Tobe’s Vertical Adventure Review
Rayteoactive have put together a cute platformer that feels a decade too late, playing and looking just like an old school 16 bit game, and really offering nothing innovative to the genre, Tobe’s Vertical Adventure doesn’t seem to strive to make any type of impact.
Presented in retro-style 8 bit graphics, anyone who has experienced 8 bit as a child will be instantly surging with a sense of nostalgia. Crisp colors and cute, simplistic animations really add to the retro feel. The art style does a good job in differentiating between platforms and walls, letting the player know which are hollow, solid, collapsible, or hiding unexpected straps. Each level holds it own color scheme that correlates with the location, giving you more of an atmospheric feel for the environments rather than just relying on ascetics. The game is cute and colorful-which makes it fun to look at.
Using either the D-pad or analog thumb stick to move Tobe, and using face buttons to perform various actions, the game controls were a little tricky to get use to. The majority of the controls were good and the only main concern came in with the jumping. Rather than just jumping from plat form to platform, you are able to run up walls and jump off them to reach more difficult areas. When running you will push the analog stick (or D-pad) in the direction you want to jump in. When you want to jump off a wall, however, you need to push the analog stick in the direction of the wall and not the direction you want to jump in. This feels a little awkward as you are enticed to aim the character in the direction you want him to jump in. This finds you falling and having to start the climb over again. Controls could use a bight more polish sometimes they felt a little unresponsive or awkward.
The soundtrack stays true to the retro feel with ‘bleeps’ and ‘bloops’ being the main element and with the mix of percussions to give a modern touch. The songs seem to take influences from some modern electronic music, but keep an 8 bit generation feel to them. Each world contains its own song with each song being great to listen to as they are well produced and put together. If there is anything to note about this game it’s the fantastic soundtrack.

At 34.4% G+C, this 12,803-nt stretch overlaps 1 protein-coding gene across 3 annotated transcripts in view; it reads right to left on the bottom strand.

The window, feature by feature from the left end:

With four worlds made up of four stages, the game can be completed on single player in around 3 to 5 hours at most. On multiplayer co-op, that time could either be extended or cut down, depending if you and your partner are goofing off or not. Levels become repetitive very quickly with only once or twice offering anything new to the game, other than that it become hard to tell the difference between stages. Little frustrations, such as certain items not being able to be picked up that regularly should, and crashing issues, puts it at the lower end of the list of games to re-play. Lack of online leader boards gives you no incentive to play the game more than once, and most disappointing are that there are no difficulty options or unlockable content after completing the game. The game becomes incredibly simple once you figure out the levels, and with no way to increase the difficulty the game will become boring and dull very quickly. With minor frustrations here and there, awkward controls, lack of stat tracking, no difficulty settings, and repetitive levels. Tobe’s Vertical Adventure is enjoyable the first time through and perhaps once again with someone who has yet to experience it.